At this stage, we haven’t had to do very much at all to encourage the utter love of books that Thomas clearly displays, from the moment he wakes to the moment he falls asleep. As soon as we pick him up from his cot in the morning he is pointing at his bookshelf and straining to reach for a book. At night, when we read him a bedtime story, he reaches for just one more book, and just one more after that, pushing it in to our hands as a clear demand that he wants it to be read. In between, he looks at books every opportunity he finds. He picks them out of the basket of books we keep in our front room, and carries them to us. If we are both at home he will listen to one of us read his chosen title, then carry the book to the other of us for a repeat reading. Visitors don’t escape either, as he insists that they read to him in the way that only a toddler can! He’s never happier than when tearing around the library with its huge selection of books to enjoy.

Thomas definitely has favourites amongst the many children’s books we now own.

He has always loved Touchy-Feely books. Two Usbourne titles – “Trucks” and “Diggers” are especially favoured, as are the “That’s Not My“… series. I used to hate those particular books before I had a child of my own, for their sheer repetitiveness. I can confirm that it only gets worse when you are reading them for the fiftieth time, but I can also acknowledge that kids love them for a reason. These books were also the first type that Thomas began turning the pages of on his own.

Lift-the-flap books also seem to appeal to Thomas’s love of exploring everything and getting a surprise at the end of it. Particular favourites include Eric Hill’s “Spot” series, and anything by Rod Campbell, of “Dear Zoo” fame. Combining lift-the-flap and touchy-feely is a definite winner, and an all round favourite is Animal Hide and Seek.

Lately he has also developed a passion for moving and sliding books, in addition to lift-the-flap. Chief amongst these are the Busy Books series, the Little Roar books, and a more recent discovery – Benji Davies’ Bizzy Bear series published by Nosy Crow. In fact, these books are probably the number one favourite right now, especially Fire Rescue (which alas we have only from the library) as it combines slidey tabs with”Nee-Nars”! The tabs and sliders in these books also seem easier for little fingers to move than the Busy Books, which means Thomas will happily “read” these books to himself for quite some time. They are always a winner when out and about in restaurants and cafes.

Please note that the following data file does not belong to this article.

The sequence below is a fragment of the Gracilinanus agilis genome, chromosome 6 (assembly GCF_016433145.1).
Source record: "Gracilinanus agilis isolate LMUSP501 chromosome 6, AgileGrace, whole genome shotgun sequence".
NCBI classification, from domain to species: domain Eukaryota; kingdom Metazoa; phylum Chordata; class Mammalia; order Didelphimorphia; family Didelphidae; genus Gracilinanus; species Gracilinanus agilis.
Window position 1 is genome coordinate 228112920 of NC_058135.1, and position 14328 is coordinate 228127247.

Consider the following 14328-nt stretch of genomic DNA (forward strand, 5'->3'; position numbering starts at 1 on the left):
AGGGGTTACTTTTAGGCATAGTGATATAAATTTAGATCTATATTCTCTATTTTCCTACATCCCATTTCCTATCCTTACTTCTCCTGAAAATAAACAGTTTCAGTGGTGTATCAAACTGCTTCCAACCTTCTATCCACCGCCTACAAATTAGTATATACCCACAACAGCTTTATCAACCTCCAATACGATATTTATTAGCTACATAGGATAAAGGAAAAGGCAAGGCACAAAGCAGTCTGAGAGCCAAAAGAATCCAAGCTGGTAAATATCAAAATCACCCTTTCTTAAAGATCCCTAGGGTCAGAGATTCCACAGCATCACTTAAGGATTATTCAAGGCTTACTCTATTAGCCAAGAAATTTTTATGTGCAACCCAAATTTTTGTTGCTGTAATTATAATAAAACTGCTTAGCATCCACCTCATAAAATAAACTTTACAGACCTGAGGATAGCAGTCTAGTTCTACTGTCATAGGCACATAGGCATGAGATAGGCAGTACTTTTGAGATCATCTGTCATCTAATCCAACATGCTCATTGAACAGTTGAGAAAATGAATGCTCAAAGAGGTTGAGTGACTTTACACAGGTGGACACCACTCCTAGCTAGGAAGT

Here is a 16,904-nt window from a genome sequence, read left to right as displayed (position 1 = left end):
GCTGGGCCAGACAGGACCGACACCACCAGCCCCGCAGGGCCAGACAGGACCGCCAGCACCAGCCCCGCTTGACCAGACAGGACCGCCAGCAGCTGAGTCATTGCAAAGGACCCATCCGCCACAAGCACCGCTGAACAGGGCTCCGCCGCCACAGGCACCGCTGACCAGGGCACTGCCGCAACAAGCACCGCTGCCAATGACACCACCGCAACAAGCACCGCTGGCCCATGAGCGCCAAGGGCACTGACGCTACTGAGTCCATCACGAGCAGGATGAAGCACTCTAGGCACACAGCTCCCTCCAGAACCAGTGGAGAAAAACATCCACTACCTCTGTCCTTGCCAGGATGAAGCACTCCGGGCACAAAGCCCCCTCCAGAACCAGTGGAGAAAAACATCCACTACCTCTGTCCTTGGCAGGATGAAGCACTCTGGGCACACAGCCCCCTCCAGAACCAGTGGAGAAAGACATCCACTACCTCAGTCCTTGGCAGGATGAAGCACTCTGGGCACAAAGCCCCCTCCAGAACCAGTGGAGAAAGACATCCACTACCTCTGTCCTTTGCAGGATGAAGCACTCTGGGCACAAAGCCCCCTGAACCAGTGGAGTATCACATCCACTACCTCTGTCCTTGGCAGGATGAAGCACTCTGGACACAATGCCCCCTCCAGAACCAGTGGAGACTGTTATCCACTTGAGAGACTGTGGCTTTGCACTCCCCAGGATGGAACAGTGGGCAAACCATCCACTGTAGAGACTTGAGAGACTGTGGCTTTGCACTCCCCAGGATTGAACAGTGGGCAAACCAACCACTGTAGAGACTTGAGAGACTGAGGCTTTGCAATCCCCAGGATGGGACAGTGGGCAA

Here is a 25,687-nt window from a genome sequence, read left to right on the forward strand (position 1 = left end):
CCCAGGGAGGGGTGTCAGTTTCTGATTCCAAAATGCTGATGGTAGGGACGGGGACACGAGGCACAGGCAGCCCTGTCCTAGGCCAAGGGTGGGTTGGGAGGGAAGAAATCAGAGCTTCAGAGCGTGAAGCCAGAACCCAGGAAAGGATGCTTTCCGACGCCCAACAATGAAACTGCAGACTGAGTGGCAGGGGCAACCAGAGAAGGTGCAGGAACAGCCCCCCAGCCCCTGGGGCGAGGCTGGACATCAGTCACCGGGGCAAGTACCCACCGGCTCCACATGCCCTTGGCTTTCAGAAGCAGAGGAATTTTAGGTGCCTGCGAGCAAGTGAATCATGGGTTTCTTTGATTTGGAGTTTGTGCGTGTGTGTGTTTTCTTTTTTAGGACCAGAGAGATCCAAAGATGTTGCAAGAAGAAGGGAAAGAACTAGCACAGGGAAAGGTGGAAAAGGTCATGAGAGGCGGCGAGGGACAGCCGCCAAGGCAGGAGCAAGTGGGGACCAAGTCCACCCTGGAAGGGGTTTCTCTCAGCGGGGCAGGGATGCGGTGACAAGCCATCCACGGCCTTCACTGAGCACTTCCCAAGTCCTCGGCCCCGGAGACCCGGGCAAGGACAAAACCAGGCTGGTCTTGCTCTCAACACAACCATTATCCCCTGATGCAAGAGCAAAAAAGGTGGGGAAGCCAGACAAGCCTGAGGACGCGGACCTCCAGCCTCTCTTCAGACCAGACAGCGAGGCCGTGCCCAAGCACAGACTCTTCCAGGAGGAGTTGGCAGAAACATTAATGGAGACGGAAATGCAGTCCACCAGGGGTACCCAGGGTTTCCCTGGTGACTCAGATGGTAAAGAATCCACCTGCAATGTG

The final type of book that we share is the more traditional story book. The drawback of the all-singing, all-dancing types of books around for children these days is that sometimes the story can get a little bit lost. I love that Thomas enjoys engaging with the activities in the books above, but I want him to love the stories too, so we ensure we share at least one or two “proper” story books each day. I’m the one that has clear favourites here, many dating back to my own childhood. But it’s a category I sometimes struggle with, because much as Thomas loves books, he still often has the attention span of a gnat. Many of the great childhood stories out there (especially those by Julia Donaldson) just won’t hold his attention yet.

But my favourites include Eric Carle’s Very Hungry Caterpillar, Jill Murphy’s Peace At Last, Janet and Allan Ahlberg’s Each Peach Pear Plum, Sam McBratney’s Guess How Much I Love You, Ian Whybrow’s Say Hello series, and the shorter offerings from Julia Donaldson including One Ted Falls Out of Bed and Goat Goes to Playgroup. Sounds crazy, but I love reading these tales and injecting my own personality in to the way I read.

We already own a lot of books – many of them given as gifts. But I feel very lucky to have an excellent library at the end of the road. Given the number of books I still buy for myself (fortunately, space-wise, many are now electronic), we’d be absolutely snowed under with them.

But then, you can never own too many books, right?

Apr 1 / Caro

Thomas and the Chocolate Cake

Yesterday we had Easter lunch at my parents’ house and in the afternoon, we had a chocolate Easter cake. This was very exciting for Thomas, who has previously had chocolate cake only on his first birthday. (I’m a mean mother, right?)

Let me at it

Let me at it!

I'll just have a bit of this

Do you think anyone will notice if I just pinch a bit from the top?

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Mmmmmmm. Mmmmmmm. Everything nice food-wise lately is met with a very firm “Mmmmmmm”. (To the extent that he declared “Mmmmmmm” as his meal was served to him in a restaurant this weekend, and made the waiter giggle – and my heart melt!)

Here I go

Here it comes!

Yummy

Nom, nom, nom!

More!

More! Daddy, give me more of yours!

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The end result.

Except, that wasn’t quite the end of the chocolate cake, and I really should have known better than to let Grandparents spoil him. We had the chocolate cake in reverse in the car on the way home. All over Thomas. All over the carseat. And I became that mother, pulled up at the side of the road, rinsing everything down with a bottle of water and baby wipes!